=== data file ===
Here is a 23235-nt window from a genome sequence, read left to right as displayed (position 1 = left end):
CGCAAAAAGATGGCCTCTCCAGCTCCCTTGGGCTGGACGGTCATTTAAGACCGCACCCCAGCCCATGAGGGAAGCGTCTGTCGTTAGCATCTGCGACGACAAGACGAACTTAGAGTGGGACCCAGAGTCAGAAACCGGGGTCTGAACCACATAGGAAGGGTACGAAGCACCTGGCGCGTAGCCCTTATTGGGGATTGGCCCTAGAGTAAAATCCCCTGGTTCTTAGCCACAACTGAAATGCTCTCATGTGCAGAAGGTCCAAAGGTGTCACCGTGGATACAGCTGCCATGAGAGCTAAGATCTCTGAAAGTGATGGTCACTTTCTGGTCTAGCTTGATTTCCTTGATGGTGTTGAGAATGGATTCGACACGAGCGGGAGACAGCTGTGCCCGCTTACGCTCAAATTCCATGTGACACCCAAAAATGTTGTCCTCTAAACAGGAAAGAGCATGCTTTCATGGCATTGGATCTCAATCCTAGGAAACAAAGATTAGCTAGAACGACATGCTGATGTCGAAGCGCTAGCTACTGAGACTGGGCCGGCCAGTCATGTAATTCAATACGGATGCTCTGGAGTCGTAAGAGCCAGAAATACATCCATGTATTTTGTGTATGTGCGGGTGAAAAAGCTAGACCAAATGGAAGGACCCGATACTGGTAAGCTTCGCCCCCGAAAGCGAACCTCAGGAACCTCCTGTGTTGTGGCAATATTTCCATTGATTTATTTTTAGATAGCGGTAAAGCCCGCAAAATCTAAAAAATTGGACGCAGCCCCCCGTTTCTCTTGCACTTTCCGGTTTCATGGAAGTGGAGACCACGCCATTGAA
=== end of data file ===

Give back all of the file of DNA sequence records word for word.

Here is a 23235-nt window from a genome sequence, read left to right as displayed (position 1 = left end):
CGCAAAAAGATGGCCTCTCCAGCTCCCTTGGGCTGGACGGTCATTTAAGACCGCACCCCAGCCCATGAGGGAAGCGTCTGTCGTTAGCATCTGCGACGACAAGACGAACTTAGAGTGGGACCCAGAGTCAGAAACCGGGGTCTGAACCACATAGGAAGGGTACGAAGCACCTGGCGCGTAGCCCTTATTGGGGATTGGCCCTAGAGTAAAATCCCCTGGTTCTTAGCCACAACTGAAATGCTCTCATGTGCAGAAGGTCCAAAGGTGTCACCGTGGATACAGCTGCCATGAGAGCTAAGATCTCTGAAAGTGATGGTCACTTTCTGGTCTAGCTTGATTTCCTTGATGGTGTTGAGAATGGATTCGACACGAGCGGGAGACAGCTGTGCCCGCTTACGCTCAAATTCCATGTGACACCCAAAAATGTTGTCCTCTAAACAGGAAAGAGCATGCTTTCATGGCATTGGATCTCAATCCTAGGAAACAAAGATTAGCTAGAACGACATGCTGATGTCGAAGCGCTAGCTACTGAGACTGGGCCGGCCAGTCATGTAATTCAATACGGATGCTCTGGAGTCGTAAGAGCCAGAAATACATCCATGTATTTTGTGTATGTGCGGGTGAAAAAGCTAGACCAAATGGAAGGACCCGATACTGGTAAGCTTCGCCCCCGAAAGCGAACCTCAGGAACCTCCTGTGTTGTGGCAATATTTCCATTGATTTATTTTTAGATAGCGGTAAAGCCCGCAAAATCTAAAAAATTGGACGCAGCCCCCCGTTTCTCTTGCACTTTCCGGTTTCATGGAAGTGGAGACCACGCCATTGAA